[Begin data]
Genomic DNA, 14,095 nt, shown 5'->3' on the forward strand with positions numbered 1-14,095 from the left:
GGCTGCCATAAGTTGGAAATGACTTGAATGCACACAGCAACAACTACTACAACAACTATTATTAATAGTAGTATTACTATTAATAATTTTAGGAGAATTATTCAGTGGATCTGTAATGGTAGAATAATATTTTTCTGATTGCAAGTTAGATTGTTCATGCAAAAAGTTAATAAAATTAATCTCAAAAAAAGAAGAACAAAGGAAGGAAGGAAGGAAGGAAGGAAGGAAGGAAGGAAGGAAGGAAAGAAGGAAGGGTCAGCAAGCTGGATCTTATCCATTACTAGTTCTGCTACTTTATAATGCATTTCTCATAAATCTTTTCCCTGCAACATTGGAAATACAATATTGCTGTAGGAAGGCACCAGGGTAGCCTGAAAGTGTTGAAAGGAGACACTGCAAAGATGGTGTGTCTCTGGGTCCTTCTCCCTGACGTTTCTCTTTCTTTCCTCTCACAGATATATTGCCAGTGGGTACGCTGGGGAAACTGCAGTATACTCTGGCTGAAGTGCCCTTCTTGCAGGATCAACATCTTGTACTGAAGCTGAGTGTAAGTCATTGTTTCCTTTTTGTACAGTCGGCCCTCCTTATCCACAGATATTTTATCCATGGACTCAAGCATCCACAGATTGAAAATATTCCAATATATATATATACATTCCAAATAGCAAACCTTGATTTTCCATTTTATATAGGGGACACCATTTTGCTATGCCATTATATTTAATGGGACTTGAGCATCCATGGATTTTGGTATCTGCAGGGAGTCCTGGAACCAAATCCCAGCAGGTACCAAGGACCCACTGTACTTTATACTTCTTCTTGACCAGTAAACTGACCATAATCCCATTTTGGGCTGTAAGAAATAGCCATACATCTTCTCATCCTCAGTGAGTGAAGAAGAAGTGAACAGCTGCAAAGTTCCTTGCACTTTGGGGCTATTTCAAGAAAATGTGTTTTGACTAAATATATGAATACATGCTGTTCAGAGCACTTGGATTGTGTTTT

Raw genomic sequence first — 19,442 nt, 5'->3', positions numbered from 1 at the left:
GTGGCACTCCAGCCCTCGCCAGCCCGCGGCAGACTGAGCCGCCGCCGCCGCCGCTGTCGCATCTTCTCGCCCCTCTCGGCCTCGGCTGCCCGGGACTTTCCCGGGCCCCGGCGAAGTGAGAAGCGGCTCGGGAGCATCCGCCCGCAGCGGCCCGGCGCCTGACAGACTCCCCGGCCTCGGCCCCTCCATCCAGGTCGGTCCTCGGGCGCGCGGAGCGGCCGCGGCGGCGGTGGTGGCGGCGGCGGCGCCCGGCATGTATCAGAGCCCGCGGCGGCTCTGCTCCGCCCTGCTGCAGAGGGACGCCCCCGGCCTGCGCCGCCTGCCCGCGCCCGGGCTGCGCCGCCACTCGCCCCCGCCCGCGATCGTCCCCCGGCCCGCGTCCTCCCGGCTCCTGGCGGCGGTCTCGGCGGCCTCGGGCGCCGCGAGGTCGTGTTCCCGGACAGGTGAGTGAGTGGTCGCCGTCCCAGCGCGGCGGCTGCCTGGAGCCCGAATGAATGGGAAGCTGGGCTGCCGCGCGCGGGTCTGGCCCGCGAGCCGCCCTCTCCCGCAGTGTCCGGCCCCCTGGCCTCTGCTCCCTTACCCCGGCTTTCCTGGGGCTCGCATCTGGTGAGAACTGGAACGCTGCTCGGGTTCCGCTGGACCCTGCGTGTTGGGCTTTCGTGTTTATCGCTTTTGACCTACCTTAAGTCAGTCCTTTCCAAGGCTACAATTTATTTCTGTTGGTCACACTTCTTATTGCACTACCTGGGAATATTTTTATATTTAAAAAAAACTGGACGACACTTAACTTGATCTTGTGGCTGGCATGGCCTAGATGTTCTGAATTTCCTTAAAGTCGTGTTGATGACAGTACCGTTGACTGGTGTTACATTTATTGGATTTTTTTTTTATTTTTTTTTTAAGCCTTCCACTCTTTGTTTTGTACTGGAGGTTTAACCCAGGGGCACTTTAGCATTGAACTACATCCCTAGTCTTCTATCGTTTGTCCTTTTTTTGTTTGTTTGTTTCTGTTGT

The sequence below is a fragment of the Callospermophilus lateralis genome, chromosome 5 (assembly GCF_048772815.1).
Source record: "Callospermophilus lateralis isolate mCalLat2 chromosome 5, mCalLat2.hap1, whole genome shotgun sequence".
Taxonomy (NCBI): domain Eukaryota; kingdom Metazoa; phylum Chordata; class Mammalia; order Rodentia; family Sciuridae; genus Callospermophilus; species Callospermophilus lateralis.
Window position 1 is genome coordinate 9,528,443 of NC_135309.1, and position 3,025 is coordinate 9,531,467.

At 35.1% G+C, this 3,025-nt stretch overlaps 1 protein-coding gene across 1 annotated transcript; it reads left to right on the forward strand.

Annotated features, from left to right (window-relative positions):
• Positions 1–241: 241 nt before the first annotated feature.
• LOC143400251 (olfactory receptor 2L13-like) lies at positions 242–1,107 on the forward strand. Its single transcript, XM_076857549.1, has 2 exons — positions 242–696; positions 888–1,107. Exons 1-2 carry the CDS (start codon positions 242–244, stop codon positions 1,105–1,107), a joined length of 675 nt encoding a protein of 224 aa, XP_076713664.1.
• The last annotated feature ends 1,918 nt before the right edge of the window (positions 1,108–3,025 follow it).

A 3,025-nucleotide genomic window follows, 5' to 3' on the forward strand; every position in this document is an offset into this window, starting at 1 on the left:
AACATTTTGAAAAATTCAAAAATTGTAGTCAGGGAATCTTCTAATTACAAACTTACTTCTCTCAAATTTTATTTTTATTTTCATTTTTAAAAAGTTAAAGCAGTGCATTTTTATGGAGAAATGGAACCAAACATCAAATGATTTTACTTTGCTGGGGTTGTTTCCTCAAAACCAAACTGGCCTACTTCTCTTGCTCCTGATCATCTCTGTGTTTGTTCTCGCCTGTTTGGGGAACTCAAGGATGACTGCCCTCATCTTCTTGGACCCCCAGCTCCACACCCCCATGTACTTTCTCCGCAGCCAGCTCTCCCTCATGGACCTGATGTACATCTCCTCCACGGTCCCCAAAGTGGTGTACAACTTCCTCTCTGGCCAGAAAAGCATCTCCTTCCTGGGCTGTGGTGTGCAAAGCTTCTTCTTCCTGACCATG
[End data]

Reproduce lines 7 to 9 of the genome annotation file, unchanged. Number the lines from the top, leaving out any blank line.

Taxonomy (NCBI): domain Eukaryota; kingdom Metazoa; phylum Chordata; class Mammalia; order Rodentia; family Sciuridae; genus Callospermophilus; species Callospermophilus lateralis.
Window position 1 is genome coordinate 9,528,443 of NC_135309.1, and position 3,025 is coordinate 9,531,467.

At 35.1% G+C, this 3,025-nt stretch overlaps 1 protein-coding gene across 1 annotated transcript; it reads left to right on the forward strand.